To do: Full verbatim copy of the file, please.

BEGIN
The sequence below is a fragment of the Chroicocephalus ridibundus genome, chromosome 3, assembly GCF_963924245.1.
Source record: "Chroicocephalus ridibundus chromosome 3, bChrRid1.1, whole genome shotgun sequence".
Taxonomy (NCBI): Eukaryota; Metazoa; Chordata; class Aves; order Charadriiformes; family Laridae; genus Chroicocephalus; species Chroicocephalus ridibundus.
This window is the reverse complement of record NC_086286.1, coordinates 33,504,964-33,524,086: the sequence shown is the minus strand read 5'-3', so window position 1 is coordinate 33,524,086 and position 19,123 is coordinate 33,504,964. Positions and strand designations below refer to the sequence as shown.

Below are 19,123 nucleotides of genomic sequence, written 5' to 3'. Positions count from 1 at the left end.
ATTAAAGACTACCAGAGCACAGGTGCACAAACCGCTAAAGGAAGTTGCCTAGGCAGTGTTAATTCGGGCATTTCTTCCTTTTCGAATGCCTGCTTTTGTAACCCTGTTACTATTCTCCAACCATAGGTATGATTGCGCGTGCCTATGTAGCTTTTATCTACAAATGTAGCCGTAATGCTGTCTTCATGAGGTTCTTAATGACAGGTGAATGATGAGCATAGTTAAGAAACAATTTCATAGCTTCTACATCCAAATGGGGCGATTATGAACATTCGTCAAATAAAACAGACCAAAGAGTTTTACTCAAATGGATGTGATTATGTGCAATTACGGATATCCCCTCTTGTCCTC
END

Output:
The sequence below is a fragment of the Chroicocephalus ridibundus genome, chromosome 3, assembly GCF_963924245.1.
Source record: "Chroicocephalus ridibundus chromosome 3, bChrRid1.1, whole genome shotgun sequence".
Taxonomy (NCBI): Eukaryota; Metazoa; Chordata; class Aves; order Charadriiformes; family Laridae; genus Chroicocephalus; species Chroicocephalus ridibundus.
This window is the reverse complement of record NC_086286.1, coordinates 33,504,964-33,524,086: the sequence shown is the minus strand read 5'-3', so window position 1 is coordinate 33,524,086 and position 19,123 is coordinate 33,504,964. Positions and strand designations below refer to the sequence as shown.

Below are 19,123 nucleotides of genomic sequence, written 5' to 3'. Positions count from 1 at the left end.
ATTAAAGACTACCAGAGCACAGGTGCACAAACCGCTAAAGGAAGTTGCCTAGGCAGTGTTAATTCGGGCATTTCTTCCTTTTCGAATGCCTGCTTTTGTAACCCTGTTACTATTCTCCAACCATAGGTATGATTGCGCGTGCCTATGTAGCTTTTATCTACAAATGTAGCCGTAATGCTGTCTTCATGAGGTTCTTAATGACAGGTGAATGATGAGCATAGTTAAGAAACAATTTCATAGCTTCTACATCCAAATGGGGCGATTATGAACATTCGTCAAATAAAACAGACCAAAGAGTTTTACTCAAATGGATGTGATTATGTGCAATTACGGATATCCCCTCTTGTCCTC